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Jane E. Raymond, Nader Tavasolli, Mark Fenske; Selective visual attention to novel stimuli determines emotional responses. Journal of Vision 2002;2(7):2. doi: 10.1167/2.7.2.
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© ARVO (1962-2015); The Authors (2016-present)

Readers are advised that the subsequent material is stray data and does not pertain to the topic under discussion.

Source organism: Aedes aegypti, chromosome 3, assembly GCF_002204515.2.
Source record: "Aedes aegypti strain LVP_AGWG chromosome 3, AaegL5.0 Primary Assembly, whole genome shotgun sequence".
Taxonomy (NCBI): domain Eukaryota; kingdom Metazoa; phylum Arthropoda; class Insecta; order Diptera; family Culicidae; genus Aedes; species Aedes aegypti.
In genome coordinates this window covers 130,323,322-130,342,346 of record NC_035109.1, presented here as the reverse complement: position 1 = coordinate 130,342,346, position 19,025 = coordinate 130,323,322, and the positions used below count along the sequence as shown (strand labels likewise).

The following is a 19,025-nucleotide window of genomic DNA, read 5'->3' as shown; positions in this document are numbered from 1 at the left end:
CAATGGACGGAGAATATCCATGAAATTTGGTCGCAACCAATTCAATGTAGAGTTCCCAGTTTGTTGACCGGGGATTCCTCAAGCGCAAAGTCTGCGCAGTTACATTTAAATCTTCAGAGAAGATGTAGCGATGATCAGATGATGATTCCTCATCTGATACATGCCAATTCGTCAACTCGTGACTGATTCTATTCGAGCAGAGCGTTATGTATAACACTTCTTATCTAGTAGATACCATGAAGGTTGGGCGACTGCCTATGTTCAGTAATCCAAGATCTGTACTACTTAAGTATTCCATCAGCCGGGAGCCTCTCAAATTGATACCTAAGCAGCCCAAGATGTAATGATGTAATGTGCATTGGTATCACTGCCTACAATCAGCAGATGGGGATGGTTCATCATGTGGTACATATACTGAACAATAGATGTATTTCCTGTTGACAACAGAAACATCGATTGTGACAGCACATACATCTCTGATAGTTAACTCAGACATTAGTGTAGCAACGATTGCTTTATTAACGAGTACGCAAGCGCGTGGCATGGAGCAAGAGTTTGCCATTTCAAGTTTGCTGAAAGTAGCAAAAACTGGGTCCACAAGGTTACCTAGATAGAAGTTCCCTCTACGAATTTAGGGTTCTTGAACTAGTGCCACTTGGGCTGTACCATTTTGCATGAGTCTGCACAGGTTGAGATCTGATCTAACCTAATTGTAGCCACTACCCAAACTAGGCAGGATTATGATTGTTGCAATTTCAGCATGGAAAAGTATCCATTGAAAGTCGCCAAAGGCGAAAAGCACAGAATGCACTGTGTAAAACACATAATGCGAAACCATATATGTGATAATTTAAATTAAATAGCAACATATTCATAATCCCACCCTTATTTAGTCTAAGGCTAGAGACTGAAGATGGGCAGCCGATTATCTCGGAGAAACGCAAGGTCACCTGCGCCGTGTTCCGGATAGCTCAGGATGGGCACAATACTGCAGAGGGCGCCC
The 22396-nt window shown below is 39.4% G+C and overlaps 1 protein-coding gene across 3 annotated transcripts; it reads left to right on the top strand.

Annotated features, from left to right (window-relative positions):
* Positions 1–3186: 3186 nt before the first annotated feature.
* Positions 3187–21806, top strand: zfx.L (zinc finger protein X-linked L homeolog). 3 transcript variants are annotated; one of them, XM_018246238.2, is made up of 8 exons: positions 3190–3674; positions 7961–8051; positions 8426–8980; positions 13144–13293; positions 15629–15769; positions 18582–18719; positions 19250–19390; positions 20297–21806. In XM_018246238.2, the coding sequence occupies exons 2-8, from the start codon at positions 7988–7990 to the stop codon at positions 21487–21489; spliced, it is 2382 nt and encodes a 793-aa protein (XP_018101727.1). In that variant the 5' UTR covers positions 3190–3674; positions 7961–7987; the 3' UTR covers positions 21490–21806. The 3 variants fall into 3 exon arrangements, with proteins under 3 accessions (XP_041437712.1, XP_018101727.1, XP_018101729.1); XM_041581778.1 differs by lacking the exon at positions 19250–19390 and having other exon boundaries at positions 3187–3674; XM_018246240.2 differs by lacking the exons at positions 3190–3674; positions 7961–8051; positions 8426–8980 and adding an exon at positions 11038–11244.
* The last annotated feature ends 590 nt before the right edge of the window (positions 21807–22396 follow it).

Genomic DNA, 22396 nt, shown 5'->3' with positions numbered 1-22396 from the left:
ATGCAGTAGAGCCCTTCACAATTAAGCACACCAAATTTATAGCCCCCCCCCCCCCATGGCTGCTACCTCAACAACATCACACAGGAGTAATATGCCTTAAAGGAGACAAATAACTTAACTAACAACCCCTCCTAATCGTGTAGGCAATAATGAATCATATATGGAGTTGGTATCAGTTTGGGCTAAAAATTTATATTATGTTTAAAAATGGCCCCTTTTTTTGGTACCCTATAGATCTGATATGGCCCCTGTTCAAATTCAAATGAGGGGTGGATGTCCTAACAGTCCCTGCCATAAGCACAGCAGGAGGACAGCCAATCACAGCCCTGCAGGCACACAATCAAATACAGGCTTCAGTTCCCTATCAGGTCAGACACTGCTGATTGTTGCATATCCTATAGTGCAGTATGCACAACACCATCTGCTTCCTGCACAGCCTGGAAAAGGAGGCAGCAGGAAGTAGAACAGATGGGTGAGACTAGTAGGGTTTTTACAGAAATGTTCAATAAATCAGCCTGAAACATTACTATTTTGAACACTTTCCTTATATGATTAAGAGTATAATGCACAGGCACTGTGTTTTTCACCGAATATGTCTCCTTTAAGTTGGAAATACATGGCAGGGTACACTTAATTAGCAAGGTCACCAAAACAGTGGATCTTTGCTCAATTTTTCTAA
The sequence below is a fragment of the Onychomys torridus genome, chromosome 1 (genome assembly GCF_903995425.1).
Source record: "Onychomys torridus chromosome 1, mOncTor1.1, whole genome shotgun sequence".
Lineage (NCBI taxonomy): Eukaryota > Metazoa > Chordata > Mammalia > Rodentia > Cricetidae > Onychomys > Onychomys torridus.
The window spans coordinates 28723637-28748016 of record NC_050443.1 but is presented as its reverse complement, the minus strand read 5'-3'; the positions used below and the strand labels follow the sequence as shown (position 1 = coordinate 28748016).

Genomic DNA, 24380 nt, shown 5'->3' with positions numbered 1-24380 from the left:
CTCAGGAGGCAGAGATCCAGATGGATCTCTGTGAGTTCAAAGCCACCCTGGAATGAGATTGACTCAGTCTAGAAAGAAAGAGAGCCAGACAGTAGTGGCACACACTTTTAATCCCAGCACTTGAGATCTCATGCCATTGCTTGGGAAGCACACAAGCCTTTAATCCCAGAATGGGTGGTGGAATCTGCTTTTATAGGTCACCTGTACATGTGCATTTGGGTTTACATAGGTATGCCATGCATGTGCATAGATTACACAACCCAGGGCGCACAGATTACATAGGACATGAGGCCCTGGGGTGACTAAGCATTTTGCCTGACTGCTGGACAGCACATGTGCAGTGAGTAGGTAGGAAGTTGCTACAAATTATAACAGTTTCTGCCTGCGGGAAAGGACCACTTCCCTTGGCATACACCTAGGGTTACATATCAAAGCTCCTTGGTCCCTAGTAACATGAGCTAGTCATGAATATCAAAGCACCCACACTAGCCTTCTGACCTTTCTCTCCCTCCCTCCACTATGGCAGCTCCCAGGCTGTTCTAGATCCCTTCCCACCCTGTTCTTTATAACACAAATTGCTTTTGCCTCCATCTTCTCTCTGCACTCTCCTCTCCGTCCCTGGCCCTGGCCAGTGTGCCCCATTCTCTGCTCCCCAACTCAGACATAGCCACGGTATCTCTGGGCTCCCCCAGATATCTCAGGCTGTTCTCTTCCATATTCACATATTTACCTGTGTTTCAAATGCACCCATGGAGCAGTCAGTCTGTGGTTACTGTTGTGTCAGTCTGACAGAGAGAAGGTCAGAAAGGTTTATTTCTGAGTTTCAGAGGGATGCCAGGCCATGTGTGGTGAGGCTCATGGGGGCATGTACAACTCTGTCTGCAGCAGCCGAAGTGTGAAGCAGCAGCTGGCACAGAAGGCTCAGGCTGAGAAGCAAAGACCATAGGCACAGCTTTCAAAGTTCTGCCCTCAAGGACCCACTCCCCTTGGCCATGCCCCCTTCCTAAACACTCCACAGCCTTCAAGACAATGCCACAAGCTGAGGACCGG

Visual attention acts to facilitate processing of task relevant stimuli and inhibit processing of irrelevant distracting stimuli. We asked whether these processes, when directed at novel complex coloured patterns, affected emotional responses. Previous research has examined the impact of emotional stimuli on attention. Here, we examined the impact of attention on the generation of emotional responses. In a series of 2-task trials, 40 observers performed first an RT-task to locate a target in a simple, brief, left-right display of two novel pattern types (randomly generated colored squares or circles). They then rated the “cheerfulness” of a centrally presented pattern that was either the target or distractor in the preceding task. (In the baseline condition, stimuli were rated after selecting from unrelated stimuli). In some experiments, presentation of the stimuli in the first task was preceded by a brief presentation of happy, sad, or scrambled faces to determine if selective attention could modulate affective priming. The results were that (1) prior attention to stimuli lead to significantly better-than-baseline liking and prior ignoring lead to significantly worse-than-baseline liking, and (2) affective qualities of the face priming stimuli modulated liking (as shown previously), and (3) attention effects on liking were independent of affective priming effects. These results demonstrate that the state of visual attention at the time of initial exposure to a stimulus can determine subsequent affective responses. Although it is perhaps not surprising that targets are “liked”, the finding that distractors are “disliked” has important implications for the affective consequences of stimuli used in marketing (e.g., banners on websites) that are frequently distracting.
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